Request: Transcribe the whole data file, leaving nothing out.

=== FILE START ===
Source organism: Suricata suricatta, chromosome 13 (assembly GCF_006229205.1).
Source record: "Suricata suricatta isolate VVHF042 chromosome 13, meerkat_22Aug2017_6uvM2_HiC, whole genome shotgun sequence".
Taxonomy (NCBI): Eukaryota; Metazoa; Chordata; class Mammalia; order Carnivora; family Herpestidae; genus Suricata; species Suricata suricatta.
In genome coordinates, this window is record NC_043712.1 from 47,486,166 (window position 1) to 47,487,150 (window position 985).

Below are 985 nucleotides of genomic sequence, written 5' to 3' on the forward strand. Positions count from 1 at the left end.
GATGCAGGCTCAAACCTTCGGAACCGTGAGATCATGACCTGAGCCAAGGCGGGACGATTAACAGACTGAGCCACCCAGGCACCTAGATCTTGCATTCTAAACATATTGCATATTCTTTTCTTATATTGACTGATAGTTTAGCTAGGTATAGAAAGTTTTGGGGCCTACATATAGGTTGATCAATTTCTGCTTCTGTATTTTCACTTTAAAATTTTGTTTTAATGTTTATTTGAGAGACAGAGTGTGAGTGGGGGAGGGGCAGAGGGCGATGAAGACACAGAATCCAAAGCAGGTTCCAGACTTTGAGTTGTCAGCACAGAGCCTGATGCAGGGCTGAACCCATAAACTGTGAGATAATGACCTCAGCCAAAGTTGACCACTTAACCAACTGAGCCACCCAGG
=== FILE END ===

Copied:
Source organism: Suricata suricatta, chromosome 13 (assembly GCF_006229205.1).
Source record: "Suricata suricatta isolate VVHF042 chromosome 13, meerkat_22Aug2017_6uvM2_HiC, whole genome shotgun sequence".
Taxonomy (NCBI): Eukaryota; Metazoa; Chordata; class Mammalia; order Carnivora; family Herpestidae; genus Suricata; species Suricata suricatta.
In genome coordinates, this window is record NC_043712.1 from 47,486,166 (window position 1) to 47,487,150 (window position 985).

Below are 985 nucleotides of genomic sequence, written 5' to 3' on the forward strand. Positions count from 1 at the left end.
GATGCAGGCTCAAACCTTCGGAACCGTGAGATCATGACCTGAGCCAAGGCGGGACGATTAACAGACTGAGCCACCCAGGCACCTAGATCTTGCATTCTAAACATATTGCATATTCTTTTCTTATATTGACTGATAGTTTAGCTAGGTATAGAAAGTTTTGGGGCCTACATATAGGTTGATCAATTTCTGCTTCTGTATTTTCACTTTAAAATTTTGTTTTAATGTTTATTTGAGAGACAGAGTGTGAGTGGGGGAGGGGCAGAGGGCGATGAAGACACAGAATCCAAAGCAGGTTCCAGACTTTGAGTTGTCAGCACAGAGCCTGATGCAGGGCTGAACCCATAAACTGTGAGATAATGACCTCAGCCAAAGTTGACCACTTAACCAACTGAGCCACCCAGG